Ecologist Simon Lewis at University College London and geologist Mark Maslin of Leeds University narrow it down to two events. One was the crops of pollen, imported from the New World, across Europe, and the other – a massive dip in carbon dioxide levels seen in Antarctic ice cores dating to that time.
The connection between both these events was the fact that they resulted from the increased trade and transport of animals and plants across the Atlantic Ocean. Someone had broken the wall between the Old and New Worlds that separated them for millions of years.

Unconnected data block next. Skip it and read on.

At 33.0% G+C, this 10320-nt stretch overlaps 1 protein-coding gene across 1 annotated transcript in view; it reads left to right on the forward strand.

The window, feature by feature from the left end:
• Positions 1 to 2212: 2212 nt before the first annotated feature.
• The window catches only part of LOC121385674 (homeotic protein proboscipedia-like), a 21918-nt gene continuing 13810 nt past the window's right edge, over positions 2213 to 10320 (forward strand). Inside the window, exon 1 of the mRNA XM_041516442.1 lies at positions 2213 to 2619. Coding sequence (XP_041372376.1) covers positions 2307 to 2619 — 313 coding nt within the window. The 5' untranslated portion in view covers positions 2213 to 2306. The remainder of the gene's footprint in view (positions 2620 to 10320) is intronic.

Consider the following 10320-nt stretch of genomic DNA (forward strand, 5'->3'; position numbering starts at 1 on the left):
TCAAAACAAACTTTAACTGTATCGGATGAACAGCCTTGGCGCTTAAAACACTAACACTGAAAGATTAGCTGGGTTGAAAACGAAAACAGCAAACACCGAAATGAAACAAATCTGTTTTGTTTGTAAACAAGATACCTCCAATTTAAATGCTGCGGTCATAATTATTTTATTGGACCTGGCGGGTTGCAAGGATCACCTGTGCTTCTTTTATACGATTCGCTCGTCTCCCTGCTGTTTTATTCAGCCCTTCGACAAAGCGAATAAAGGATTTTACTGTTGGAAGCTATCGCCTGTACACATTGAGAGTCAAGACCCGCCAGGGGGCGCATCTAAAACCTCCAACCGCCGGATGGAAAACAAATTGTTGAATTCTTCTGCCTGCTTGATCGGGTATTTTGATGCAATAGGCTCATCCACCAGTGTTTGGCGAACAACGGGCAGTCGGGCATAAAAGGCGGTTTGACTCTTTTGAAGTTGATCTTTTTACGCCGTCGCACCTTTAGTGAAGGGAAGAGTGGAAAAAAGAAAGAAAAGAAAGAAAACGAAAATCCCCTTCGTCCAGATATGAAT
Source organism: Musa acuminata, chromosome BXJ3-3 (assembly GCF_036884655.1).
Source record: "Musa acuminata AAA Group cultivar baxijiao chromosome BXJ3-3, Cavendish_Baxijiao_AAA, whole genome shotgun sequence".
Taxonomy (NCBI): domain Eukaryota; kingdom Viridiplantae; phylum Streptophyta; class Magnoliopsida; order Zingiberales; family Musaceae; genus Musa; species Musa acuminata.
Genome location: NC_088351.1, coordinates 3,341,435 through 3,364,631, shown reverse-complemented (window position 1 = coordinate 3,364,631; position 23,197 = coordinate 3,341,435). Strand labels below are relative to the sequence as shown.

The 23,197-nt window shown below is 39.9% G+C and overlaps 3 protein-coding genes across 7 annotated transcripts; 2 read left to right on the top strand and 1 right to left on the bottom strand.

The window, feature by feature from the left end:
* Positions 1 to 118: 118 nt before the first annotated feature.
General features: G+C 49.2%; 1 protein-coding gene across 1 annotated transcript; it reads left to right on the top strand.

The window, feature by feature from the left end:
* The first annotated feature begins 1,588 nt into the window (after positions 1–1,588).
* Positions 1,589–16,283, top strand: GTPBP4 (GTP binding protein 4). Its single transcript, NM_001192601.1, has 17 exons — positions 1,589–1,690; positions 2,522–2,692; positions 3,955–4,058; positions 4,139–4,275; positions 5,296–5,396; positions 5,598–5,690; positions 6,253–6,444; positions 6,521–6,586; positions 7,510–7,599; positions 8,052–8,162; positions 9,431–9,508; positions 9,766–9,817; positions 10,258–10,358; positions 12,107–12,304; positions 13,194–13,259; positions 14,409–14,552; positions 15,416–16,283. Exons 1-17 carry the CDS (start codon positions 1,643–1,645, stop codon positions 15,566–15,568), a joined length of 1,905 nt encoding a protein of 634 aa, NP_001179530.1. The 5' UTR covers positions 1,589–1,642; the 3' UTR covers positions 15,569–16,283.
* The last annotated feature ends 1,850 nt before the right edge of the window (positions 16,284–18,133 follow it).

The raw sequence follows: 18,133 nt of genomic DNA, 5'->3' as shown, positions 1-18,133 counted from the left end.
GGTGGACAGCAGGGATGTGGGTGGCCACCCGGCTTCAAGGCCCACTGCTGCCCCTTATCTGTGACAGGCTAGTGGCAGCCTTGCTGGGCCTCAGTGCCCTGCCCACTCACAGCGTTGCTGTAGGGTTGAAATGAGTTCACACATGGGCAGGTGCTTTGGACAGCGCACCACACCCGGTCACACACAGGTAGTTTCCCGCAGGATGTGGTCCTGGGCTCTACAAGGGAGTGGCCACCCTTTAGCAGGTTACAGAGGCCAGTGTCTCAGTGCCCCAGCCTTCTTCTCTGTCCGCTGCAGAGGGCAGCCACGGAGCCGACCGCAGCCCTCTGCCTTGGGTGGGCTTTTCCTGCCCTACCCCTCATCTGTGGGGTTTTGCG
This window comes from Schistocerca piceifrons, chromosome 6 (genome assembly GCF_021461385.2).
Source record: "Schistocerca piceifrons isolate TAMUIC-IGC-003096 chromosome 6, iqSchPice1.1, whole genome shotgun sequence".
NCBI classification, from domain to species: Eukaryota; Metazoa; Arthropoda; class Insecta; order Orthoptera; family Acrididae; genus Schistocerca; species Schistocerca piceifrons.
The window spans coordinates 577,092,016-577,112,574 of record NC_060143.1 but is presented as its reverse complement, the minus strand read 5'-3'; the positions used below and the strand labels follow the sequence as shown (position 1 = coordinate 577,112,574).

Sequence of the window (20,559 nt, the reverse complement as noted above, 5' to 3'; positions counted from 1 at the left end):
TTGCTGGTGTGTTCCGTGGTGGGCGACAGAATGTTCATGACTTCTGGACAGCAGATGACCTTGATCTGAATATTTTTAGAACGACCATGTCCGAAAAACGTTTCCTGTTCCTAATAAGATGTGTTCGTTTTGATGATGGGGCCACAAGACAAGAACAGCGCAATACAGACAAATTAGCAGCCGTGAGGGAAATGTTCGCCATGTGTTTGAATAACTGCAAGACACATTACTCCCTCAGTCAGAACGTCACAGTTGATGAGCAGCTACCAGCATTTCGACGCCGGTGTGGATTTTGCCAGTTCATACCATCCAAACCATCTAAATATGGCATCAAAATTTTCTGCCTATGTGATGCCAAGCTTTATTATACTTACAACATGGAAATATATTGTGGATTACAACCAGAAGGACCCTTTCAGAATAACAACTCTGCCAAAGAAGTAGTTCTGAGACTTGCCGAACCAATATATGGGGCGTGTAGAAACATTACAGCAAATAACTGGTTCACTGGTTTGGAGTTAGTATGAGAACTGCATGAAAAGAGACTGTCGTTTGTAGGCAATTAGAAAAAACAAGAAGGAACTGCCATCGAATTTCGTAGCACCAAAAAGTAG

The two scientists believe that the global dip in carbon dioxide was due to millions of victims in the aftermath of European colonization. About 50 million Native Americans died during the European expansion into the New World, mostly hit by infectious diseases such as smallpox. Forests re-grew with the loss of agriculture and they scrubbed the atmosphere of carbon dioxide.
According to Lewis and Maslin this was the first time human actions had a truly global impact because connecting the two worlds changed the entire biosphere of the planet.